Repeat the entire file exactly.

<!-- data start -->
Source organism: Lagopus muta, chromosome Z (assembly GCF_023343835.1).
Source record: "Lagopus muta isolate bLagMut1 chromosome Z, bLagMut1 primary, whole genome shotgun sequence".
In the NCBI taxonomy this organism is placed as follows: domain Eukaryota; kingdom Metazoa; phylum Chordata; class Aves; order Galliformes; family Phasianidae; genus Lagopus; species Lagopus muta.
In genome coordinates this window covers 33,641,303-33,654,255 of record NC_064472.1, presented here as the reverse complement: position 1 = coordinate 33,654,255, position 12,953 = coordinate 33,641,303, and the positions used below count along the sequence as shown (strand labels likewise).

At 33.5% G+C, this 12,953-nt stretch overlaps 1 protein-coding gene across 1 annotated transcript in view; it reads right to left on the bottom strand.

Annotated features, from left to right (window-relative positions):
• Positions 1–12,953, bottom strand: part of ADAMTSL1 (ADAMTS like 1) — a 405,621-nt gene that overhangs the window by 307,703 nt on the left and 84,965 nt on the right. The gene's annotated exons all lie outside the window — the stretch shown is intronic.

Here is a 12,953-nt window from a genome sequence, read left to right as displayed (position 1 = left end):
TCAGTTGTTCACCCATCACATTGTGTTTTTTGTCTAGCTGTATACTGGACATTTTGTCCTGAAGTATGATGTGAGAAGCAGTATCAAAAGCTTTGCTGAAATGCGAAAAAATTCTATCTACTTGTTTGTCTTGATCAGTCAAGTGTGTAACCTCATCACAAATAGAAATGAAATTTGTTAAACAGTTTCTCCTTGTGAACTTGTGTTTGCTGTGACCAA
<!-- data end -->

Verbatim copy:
Source organism: Lagopus muta, chromosome Z (assembly GCF_023343835.1).
Source record: "Lagopus muta isolate bLagMut1 chromosome Z, bLagMut1 primary, whole genome shotgun sequence".
In the NCBI taxonomy this organism is placed as follows: domain Eukaryota; kingdom Metazoa; phylum Chordata; class Aves; order Galliformes; family Phasianidae; genus Lagopus; species Lagopus muta.
In genome coordinates this window covers 33,641,303-33,654,255 of record NC_064472.1, presented here as the reverse complement: position 1 = coordinate 33,654,255, position 12,953 = coordinate 33,641,303, and the positions used below count along the sequence as shown (strand labels likewise).

At 33.5% G+C, this 12,953-nt stretch overlaps 1 protein-coding gene across 1 annotated transcript in view; it reads right to left on the bottom strand.

Annotated features, from left to right (window-relative positions):
• Positions 1–12,953, bottom strand: part of ADAMTSL1 (ADAMTS like 1) — a 405,621-nt gene that overhangs the window by 307,703 nt on the left and 84,965 nt on the right. The gene's annotated exons all lie outside the window — the stretch shown is intronic.

Here is a 12,953-nt window from a genome sequence, read left to right as displayed (position 1 = left end):
TCAGTTGTTCACCCATCACATTGTGTTTTTTGTCTAGCTGTATACTGGACATTTTGTCCTGAAGTATGATGTGAGAAGCAGTATCAAAAGCTTTGCTGAAATGCGAAAAAATTCTATCTACTTGTTTGTCTTGATCAGTCAAGTGTGTAACCTCATCACAAATAGAAATGAAATTTGTTAAACAGTTTCTCCTTGTGAACTTGTGTTTGCTGTGACCAA